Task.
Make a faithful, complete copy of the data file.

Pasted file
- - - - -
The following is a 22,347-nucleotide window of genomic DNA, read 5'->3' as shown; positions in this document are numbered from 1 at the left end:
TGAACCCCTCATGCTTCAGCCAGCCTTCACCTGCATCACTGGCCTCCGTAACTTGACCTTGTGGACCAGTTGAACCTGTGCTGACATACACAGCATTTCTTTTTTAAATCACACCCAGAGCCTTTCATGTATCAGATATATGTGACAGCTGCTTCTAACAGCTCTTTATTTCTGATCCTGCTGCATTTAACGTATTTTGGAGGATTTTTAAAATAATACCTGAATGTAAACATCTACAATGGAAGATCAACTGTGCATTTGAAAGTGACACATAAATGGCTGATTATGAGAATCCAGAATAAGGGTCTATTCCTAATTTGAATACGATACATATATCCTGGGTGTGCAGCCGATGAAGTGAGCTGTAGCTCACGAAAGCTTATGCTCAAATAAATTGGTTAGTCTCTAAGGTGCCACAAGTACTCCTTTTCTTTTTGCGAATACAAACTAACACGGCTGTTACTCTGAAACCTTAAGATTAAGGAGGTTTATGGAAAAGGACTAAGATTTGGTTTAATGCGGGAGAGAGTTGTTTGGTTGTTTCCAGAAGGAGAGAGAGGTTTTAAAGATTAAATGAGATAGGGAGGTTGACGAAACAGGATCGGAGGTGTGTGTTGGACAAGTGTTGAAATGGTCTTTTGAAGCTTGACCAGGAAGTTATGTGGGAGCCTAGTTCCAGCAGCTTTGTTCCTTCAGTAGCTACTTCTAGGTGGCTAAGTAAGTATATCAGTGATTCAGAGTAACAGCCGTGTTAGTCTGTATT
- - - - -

The following is a 22,347-nucleotide window of genomic DNA, read 5'->3' as shown; positions in this document are numbered from 1 at the left end:
TGAACCCCTCATGCTTCAGCCAGCCTTCACCTGCATCACTGGCCTCCGTAACTTGACCTTGTGGACCAGTTGAACCTGTGCTGACATACACAGCATTTCTTTTTTAAATCACACCCAGAGCCTTTCATGTATCAGATATATGTGACAGCTGCTTCTAACAGCTCTTTATTTCTGATCCTGCTGCATTTAACGTATTTTGGAGGATTTTTAAAATAATACCTGAATGTAAACATCTACAATGGAAGATCAACTGTGCATTTGAAAGTGACACATAAATGGCTGATTATGAGAATCCAGAATAAGGGTCTATTCCTAATTTGAATACGATACATATATCCTGGGTGTGCAGCCGATGAAGTGAGCTGTAGCTCACGAAAGCTTATGCTCAAATAAATTGGTTAGTCTCTAAGGTGCCACAAGTACTCCTTTTCTTTTTGCGAATACAAACTAACACGGCTGTTACTCTGAAACCTTAAGATTAAGGAGGTTTATGGAAAAGGACTAAGATTTGGTTTAATGCGGGAGAGAGTTGTTTGGTTGTTTCCAGAAGGAGAGAGAGGTTTTAAAGATTAAATGAGATAGGGAGGTTGACGAAACAGGATCGGAGGTGTGTGTTGGACAAGTGTTGAAATGGTCTTTTGAAGCTTGACCAGGAAGTTATGTGGGAGCCTAGTTCCAGCAGCTTTGTTCCTTCAGTAGCTACTTCTAGGTGGCTAAGTAAGTATATCAGTGATTCAGAGTAACAGCCGTGTTAGTCTGTATT